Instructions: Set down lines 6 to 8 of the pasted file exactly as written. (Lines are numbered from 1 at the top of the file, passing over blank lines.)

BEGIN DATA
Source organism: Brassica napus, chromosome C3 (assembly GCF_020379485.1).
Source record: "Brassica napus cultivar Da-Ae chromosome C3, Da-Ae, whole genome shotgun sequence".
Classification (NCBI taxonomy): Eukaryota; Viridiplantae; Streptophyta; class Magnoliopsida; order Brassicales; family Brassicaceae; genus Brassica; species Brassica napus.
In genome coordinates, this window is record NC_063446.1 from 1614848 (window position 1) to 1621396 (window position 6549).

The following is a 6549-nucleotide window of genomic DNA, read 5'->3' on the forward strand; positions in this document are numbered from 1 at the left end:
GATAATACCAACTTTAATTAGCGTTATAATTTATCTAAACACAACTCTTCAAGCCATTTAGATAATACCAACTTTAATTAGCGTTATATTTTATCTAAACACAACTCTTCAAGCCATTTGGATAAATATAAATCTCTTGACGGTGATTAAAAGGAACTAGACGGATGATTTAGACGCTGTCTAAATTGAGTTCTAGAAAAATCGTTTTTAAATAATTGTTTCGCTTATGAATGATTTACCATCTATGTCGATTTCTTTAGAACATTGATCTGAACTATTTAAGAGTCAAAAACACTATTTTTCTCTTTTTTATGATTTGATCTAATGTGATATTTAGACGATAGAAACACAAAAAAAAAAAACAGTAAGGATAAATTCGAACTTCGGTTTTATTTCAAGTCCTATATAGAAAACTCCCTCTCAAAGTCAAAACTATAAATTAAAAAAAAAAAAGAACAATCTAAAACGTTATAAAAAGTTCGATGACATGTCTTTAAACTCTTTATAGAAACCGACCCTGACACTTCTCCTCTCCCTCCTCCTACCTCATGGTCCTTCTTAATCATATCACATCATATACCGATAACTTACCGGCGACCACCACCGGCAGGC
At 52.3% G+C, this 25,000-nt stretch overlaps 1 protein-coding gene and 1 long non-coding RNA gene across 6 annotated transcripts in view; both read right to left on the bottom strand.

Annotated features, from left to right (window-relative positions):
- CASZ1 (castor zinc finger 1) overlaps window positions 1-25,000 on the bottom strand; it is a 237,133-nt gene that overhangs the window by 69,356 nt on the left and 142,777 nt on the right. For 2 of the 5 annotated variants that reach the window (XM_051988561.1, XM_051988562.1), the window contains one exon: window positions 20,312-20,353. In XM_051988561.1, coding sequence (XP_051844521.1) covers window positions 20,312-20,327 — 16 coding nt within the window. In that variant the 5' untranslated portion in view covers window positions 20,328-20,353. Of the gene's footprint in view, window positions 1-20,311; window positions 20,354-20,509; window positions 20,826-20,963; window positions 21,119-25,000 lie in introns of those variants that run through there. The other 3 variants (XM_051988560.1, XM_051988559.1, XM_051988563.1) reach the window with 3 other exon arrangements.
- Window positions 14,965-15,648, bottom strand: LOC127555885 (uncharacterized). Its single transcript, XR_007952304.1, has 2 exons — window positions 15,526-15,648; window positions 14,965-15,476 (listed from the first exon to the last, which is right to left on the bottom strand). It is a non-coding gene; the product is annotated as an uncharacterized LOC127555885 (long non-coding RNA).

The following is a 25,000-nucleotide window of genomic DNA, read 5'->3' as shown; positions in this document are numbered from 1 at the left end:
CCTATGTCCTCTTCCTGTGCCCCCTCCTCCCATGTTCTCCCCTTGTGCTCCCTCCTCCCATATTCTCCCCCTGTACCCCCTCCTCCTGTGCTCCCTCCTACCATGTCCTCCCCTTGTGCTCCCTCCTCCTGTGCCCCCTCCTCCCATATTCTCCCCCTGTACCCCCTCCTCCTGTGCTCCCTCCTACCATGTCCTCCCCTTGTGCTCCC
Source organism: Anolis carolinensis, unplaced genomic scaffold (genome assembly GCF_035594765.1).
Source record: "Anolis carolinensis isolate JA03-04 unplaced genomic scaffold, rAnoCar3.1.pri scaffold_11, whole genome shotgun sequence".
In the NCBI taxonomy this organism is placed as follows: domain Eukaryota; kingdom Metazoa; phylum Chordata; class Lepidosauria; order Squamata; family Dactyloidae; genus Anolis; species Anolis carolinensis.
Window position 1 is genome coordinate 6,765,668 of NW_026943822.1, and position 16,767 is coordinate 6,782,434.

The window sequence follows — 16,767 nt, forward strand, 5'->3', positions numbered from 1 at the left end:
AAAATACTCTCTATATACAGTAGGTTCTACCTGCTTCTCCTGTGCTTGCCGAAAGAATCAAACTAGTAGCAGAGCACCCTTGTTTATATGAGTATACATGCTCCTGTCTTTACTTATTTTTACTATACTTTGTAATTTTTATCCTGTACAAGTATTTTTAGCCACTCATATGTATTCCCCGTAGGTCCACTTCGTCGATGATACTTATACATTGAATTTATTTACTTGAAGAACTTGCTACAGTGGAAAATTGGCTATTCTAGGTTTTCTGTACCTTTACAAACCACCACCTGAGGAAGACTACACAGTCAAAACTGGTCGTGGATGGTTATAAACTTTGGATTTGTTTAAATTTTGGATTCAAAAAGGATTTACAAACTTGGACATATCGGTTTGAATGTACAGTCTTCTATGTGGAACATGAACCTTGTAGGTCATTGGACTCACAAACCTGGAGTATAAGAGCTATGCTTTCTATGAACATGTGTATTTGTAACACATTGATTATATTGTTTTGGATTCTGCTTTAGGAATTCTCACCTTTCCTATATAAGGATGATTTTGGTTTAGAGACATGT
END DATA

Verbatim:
GATAATACCAACTTTAATTAGCGTTATAATTTATCTAAACACAACTCTTCAAGCCATTTAGATAATACCAACTTTAATTAGCGTTATATTTTATCTAAACACAACTCTTCAAGCCATTTGGATAAATATAAATCTCTTGACGGTGATTAAAAGGAACTAGACGGATGATTTAGACGCTGTCTAAATTGAGTTCTAGAAAAATCGTTTTTAAATAATTGTTTCGCTTATGAATGATTTACCATCTATGTCGATTTCTTTAGAACATTGATCTGAACTATTTAAGAGTCAAAAACACTATTTTTCTCTTTTTTATGATTTGATCTAATGTGATATTTAGACGATAGAAACACAAAAAAAAAAAACAGTAAGGATAAATTCGAACTTCGGTTTTATTTCAAGTCCTATATAGAAAACTCCCTCTCAAAGTCAAAACTATAAATTAAAAAAAAAAAAGAACAATCTAAAACGTTATAAAAAGTTCGATGACATGTCTTTAAACTCTTTATAGAAACCGACCCTGACACTTCTCCTCTCCCTCCTCCTACCTCATGGTCCTTCTTAATCATATCACATCATATACCGATAACTTACCGGCGACCACCACCGGCAGGC
At 52.3% G+C, this 25,000-nt stretch overlaps 1 protein-coding gene and 1 long non-coding RNA gene across 6 annotated transcripts in view; both read right to left on the bottom strand.

Annotated features, from left to right (window-relative positions):